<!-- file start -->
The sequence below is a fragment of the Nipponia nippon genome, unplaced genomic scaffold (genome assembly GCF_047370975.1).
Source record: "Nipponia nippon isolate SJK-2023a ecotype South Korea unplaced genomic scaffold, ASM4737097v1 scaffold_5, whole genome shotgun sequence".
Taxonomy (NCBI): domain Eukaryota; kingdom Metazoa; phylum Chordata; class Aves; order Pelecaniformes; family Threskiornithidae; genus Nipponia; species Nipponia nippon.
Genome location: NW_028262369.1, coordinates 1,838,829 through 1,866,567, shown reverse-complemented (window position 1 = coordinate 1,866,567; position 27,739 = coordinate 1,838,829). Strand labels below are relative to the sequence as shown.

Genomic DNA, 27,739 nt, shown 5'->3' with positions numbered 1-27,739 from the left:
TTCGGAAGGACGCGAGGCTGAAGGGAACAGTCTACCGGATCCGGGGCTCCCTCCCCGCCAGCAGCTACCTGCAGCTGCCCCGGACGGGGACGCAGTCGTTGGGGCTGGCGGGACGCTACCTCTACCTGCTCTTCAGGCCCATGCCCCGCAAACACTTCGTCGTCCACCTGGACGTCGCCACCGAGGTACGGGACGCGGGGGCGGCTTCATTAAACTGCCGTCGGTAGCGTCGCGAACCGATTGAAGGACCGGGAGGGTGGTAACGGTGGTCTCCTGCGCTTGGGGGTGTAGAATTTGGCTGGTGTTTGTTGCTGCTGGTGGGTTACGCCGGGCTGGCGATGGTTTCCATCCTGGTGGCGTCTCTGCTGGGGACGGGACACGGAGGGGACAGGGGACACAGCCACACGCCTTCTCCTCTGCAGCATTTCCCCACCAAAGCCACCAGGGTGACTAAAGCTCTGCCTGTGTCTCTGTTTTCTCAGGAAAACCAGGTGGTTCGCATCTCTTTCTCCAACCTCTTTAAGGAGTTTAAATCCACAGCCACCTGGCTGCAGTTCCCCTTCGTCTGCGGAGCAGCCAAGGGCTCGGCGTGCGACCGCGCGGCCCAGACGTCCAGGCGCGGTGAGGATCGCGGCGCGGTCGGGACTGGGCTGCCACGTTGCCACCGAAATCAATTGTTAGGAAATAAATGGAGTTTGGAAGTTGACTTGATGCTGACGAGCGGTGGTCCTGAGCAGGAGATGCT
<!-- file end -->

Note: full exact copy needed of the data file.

The sequence below is a fragment of the Nipponia nippon genome, unplaced genomic scaffold (genome assembly GCF_047370975.1).
Source record: "Nipponia nippon isolate SJK-2023a ecotype South Korea unplaced genomic scaffold, ASM4737097v1 scaffold_5, whole genome shotgun sequence".
Taxonomy (NCBI): domain Eukaryota; kingdom Metazoa; phylum Chordata; class Aves; order Pelecaniformes; family Threskiornithidae; genus Nipponia; species Nipponia nippon.
Genome location: NW_028262369.1, coordinates 1,838,829 through 1,866,567, shown reverse-complemented (window position 1 = coordinate 1,866,567; position 27,739 = coordinate 1,838,829). Strand labels below are relative to the sequence as shown.

Genomic DNA, 27,739 nt, shown 5'->3' with positions numbered 1-27,739 from the left:
TTCGGAAGGACGCGAGGCTGAAGGGAACAGTCTACCGGATCCGGGGCTCCCTCCCCGCCAGCAGCTACCTGCAGCTGCCCCGGACGGGGACGCAGTCGTTGGGGCTGGCGGGACGCTACCTCTACCTGCTCTTCAGGCCCATGCCCCGCAAACACTTCGTCGTCCACCTGGACGTCGCCACCGAGGTACGGGACGCGGGGGCGGCTTCATTAAACTGCCGTCGGTAGCGTCGCGAACCGATTGAAGGACCGGGAGGGTGGTAACGGTGGTCTCCTGCGCTTGGGGGTGTAGAATTTGGCTGGTGTTTGTTGCTGCTGGTGGGTTACGCCGGGCTGGCGATGGTTTCCATCCTGGTGGCGTCTCTGCTGGGGACGGGACACGGAGGGGACAGGGGACACAGCCACACGCCTTCTCCTCTGCAGCATTTCCCCACCAAAGCCACCAGGGTGACTAAAGCTCTGCCTGTGTCTCTGTTTTCTCAGGAAAACCAGGTGGTTCGCATCTCTTTCTCCAACCTCTTTAAGGAGTTTAAATCCACAGCCACCTGGCTGCAGTTCCCCTTCGTCTGCGGAGCAGCCAAGGGCTCGGCGTGCGACCGCGCGGCCCAGACGTCCAGGCGCGGTGAGGATCGCGGCGCGGTCGGGACTGGGCTGCCACGTTGCCACCGAAATCAATTGTTAGGAAATAAATGGAGTTTGGAAGTTGACTTGATGCTGACGAGCGGTGGTCCTGAGCAGGAGATGCT